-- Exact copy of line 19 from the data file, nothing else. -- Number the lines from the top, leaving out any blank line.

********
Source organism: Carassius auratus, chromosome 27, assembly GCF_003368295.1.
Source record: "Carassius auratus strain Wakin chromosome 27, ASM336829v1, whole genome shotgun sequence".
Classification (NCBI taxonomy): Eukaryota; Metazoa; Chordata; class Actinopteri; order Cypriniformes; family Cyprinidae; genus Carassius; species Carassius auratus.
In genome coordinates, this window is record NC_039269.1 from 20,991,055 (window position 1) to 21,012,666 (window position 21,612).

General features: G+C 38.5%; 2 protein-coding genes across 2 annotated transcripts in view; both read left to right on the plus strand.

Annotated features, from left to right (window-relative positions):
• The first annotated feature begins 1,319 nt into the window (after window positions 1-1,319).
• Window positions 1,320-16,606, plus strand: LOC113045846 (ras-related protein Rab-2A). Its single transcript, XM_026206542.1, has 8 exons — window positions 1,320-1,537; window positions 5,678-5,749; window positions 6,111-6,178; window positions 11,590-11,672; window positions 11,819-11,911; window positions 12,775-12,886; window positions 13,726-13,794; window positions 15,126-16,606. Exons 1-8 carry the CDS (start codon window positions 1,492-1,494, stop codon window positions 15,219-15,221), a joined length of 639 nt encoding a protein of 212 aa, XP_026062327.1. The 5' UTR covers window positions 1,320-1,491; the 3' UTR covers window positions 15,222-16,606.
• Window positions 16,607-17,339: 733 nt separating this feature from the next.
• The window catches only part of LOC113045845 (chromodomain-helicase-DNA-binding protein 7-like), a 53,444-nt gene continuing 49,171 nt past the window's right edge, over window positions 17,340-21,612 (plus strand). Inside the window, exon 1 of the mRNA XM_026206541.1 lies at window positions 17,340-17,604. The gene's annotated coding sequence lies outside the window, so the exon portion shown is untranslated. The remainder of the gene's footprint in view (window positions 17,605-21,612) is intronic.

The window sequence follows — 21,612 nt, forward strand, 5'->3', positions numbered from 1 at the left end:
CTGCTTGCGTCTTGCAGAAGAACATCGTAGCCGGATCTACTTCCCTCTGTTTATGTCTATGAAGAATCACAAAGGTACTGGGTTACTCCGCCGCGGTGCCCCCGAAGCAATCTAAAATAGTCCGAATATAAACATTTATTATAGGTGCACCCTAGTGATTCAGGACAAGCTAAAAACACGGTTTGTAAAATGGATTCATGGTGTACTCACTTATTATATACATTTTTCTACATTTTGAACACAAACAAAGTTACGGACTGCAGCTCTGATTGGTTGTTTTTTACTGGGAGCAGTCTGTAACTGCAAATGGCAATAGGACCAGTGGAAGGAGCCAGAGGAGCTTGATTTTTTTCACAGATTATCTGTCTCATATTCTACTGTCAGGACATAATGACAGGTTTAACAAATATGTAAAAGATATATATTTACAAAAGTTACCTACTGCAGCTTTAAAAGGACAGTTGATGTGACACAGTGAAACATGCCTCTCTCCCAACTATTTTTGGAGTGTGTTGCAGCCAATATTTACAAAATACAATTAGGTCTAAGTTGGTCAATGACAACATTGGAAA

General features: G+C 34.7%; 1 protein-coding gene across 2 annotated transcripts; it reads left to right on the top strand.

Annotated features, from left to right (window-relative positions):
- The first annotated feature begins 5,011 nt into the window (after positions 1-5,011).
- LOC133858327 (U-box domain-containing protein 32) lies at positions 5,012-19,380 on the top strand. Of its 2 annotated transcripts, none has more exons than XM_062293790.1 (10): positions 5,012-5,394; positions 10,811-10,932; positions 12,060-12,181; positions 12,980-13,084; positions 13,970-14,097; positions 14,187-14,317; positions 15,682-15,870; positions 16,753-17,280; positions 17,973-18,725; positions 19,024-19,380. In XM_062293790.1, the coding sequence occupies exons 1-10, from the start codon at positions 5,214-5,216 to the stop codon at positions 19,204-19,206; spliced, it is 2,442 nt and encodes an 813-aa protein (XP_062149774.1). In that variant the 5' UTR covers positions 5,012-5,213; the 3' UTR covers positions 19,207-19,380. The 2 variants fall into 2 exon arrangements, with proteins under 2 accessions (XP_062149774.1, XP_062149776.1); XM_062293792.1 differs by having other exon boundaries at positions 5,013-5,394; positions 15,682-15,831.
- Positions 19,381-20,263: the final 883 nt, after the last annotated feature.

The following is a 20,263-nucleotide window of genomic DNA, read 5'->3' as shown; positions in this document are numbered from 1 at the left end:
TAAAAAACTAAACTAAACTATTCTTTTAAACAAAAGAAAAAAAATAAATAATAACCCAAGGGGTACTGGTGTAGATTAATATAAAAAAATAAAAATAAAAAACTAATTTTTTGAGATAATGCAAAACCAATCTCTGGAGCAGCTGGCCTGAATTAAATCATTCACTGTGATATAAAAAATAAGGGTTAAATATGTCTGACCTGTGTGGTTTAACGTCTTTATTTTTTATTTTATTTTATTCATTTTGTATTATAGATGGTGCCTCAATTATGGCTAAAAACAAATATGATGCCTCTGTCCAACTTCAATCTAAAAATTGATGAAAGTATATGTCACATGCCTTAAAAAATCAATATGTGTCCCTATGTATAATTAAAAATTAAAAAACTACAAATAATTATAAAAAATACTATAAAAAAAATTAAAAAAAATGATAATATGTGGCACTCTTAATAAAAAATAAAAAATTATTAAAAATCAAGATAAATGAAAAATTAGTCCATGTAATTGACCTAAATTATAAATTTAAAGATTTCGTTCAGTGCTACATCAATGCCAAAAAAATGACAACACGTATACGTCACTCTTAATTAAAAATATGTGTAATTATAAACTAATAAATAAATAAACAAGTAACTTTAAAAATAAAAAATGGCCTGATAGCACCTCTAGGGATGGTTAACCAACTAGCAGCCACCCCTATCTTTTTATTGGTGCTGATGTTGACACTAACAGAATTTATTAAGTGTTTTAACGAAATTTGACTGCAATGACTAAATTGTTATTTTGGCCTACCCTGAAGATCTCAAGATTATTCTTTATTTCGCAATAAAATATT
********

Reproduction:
TAAAAAACTAAACTAAACTATTCTTTTAAACAAAAGAAAAAAAATAAATAATAACCCAAGGGGTACTGGTGTAGATTAATATAAAAAAATAAAAATAAAAAACTAATTTTTTGAGATAATGCAAAACCAATCTCTGGAGCAGCTGGCCTGAATTAAATCATTCACTGTGATATAAAAAATAAGGGTTAAATATGTCTGACCTGTGTGGTTTAACGTCTTTATTTTTTATTTTATTTTATTCATTTTGTATTATAGATGGTGCCTCAATTATGGCTAAAAACAAATATGATGCCTCTGTCCAACTTCAATCTAAAAATTGATGAAAGTATATGTCACATGCCTTAAAAAATCAATATGTGTCCCTATGTATAATTAAAAATTAAAAAACTACAAATAATTATAAAAAATACTATAAAAAAAATTAAAAAAAATGATAATATGTGGCACTCTTAATAAAAAATAAAAAATTATTAAAAATCAAGATAAATGAAAAATTAGTCCATGTAATTGACCTAAATTATAAATTTAAAGATTTCGTTCAGTGCTACATCAATGCCAAAAAAATGACAACACGTATACGTCACTCTTAATTAAAAATATGTGTAATTATAAACTAATAAATAAATAAACAAGTAACTTTAAAAATAAAAAATGGCCTGATAGCACCTCTAGGGATGGTTAACCAACTAGCAGCCACCCCTATCTTTTTATTGGTGCTGATGTTGACACTAACAGAATTTATTAAGTGTTTTAACGAAATTTGACTGCAATGACTAAATTGTTATTTTGGCCTACCCTGAAGATCTCAAGATTATTCTTTATTTCGCAATAAAATATT